Toyota Motor Corp, the world's largest automaker by market value, plans to double the number of models that use hybrid engines to six by about 2006, including sport-utility vehicles, president Fujio Cho said.
Toyota, which has sold 140,000 cars with engines driven by a combination of gas and electricity since 1997, plans to release a larger, faster and cleaner version of the Prius hatchback later this year.
"We will release hybrid sport-utility vehicles in the next two to three years," Cho said in a television interview at Toyota's fifth environmental forum in Tokyo.
The maker of the Harrier/RX330 sport-utility needs to expand its model range and cut prices to attract more customers in the US$2.5 billion hybrid vehicle market, which Credit Suisse First Boston Japan Inc expects to triple by 2006.
The Prius now costs about US$3,000 more than a gasoline-engine car.
"To make their green cars successful there are two main objectives, which are meeting emission regulations and offering lower prices," said Masayuki Kubota, who helps manage the equivalent of US$8.5 billion at Daiwa SB Investments Ltd.
Once they are met, sales of hybrids will surge," Kubota said.
Toyota, which wants to raise its global share to 15 percent early next decade from 10 percent in part by offering customers more hybrid models, was the first automaker to release autos with gasoline-electric engines for commercial sale, starting with the Prius in 1997.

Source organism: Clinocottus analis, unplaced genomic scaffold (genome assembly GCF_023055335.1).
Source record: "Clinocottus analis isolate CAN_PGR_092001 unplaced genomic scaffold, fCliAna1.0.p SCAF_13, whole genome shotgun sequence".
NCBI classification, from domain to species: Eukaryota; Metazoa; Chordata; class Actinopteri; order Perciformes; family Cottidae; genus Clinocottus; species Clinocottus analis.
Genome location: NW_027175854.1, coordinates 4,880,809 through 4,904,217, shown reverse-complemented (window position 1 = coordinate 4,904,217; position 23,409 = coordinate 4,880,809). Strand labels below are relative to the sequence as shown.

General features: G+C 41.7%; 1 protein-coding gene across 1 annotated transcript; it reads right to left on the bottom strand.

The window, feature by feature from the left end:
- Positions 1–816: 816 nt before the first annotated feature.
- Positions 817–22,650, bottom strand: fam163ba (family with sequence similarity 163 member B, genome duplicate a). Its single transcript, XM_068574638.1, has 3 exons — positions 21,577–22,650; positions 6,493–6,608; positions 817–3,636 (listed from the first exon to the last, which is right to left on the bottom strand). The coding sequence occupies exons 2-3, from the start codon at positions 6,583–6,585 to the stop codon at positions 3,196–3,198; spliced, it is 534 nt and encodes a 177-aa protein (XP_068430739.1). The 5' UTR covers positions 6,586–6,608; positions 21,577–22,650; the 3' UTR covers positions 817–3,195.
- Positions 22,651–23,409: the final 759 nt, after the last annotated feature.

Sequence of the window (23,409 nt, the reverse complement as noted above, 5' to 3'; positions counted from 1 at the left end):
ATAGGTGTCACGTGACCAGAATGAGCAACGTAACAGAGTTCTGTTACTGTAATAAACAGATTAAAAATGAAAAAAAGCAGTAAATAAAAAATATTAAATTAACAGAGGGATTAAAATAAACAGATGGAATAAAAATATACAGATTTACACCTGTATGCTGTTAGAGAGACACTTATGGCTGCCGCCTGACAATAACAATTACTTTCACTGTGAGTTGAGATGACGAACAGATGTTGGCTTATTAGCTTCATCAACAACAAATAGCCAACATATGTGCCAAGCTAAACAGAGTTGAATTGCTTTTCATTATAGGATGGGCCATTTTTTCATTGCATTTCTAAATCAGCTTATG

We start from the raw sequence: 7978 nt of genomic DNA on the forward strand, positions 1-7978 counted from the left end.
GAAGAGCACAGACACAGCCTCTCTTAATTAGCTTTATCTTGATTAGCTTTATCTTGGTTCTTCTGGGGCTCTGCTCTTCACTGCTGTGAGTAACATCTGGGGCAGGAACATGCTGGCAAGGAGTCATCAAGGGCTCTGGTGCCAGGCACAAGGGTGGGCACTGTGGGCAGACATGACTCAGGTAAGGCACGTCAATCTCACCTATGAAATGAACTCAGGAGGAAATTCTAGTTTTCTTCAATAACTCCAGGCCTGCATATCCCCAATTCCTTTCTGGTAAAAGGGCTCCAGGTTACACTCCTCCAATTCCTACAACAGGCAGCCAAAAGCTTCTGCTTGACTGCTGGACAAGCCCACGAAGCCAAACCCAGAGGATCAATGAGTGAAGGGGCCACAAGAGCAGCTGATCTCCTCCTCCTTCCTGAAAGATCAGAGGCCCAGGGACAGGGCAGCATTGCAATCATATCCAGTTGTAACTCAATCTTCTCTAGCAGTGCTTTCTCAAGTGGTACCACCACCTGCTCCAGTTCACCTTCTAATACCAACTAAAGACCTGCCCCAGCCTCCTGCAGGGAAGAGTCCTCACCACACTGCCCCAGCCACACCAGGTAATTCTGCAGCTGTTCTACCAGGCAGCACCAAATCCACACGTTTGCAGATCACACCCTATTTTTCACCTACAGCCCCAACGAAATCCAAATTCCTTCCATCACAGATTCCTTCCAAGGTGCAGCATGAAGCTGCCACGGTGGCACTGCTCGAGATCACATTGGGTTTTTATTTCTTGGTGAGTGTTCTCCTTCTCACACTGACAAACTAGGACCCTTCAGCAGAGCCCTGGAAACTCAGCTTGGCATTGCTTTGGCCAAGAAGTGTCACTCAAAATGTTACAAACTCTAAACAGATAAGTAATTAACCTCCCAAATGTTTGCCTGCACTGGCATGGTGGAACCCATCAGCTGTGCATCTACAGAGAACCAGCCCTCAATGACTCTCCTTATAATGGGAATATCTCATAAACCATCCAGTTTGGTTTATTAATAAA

The new Prius is expected to go about 4.41L/100km for average city and highway driving, an increase from 5.06L/100km in the current version.
Toyota's release of gasoline-electric sport-utilities may give it a promotional edge over rivals in a vehicle class that's drawn criticism from environmentalists for wasting energy.
The world's third-largest automaker by sales will continue to increase profits from hybrid cars, Cho said, without providing detail. He said the automaker is ready to start installing hybrid systems in other models.
"We now have three hybrid models and in the next two to three years, we will probably have about double that," Cho said.
Toyota probably needs to sell at least 300,000 units a year to make its hybrid project profita-ble, according to Koji Endo, an analyst at Credit Suisse First Boston Japan Inc. "It will help Toyota if it offers a wider range of models to be able to supply a variety of customers."
He estimates the owner of a mid-sized hybrid, driving about 3,000km in the city and highway a year, may save about Japanese Yen 3.5 million yen (US$29,746) in a four-year period.
Toyota sells three hybrids including the Prius sedan, Estima minivan and Crown luxury car. Its gasoline-electric system emits as much as 40 percent less carbon dioxide than traditional internal-combustion engines.
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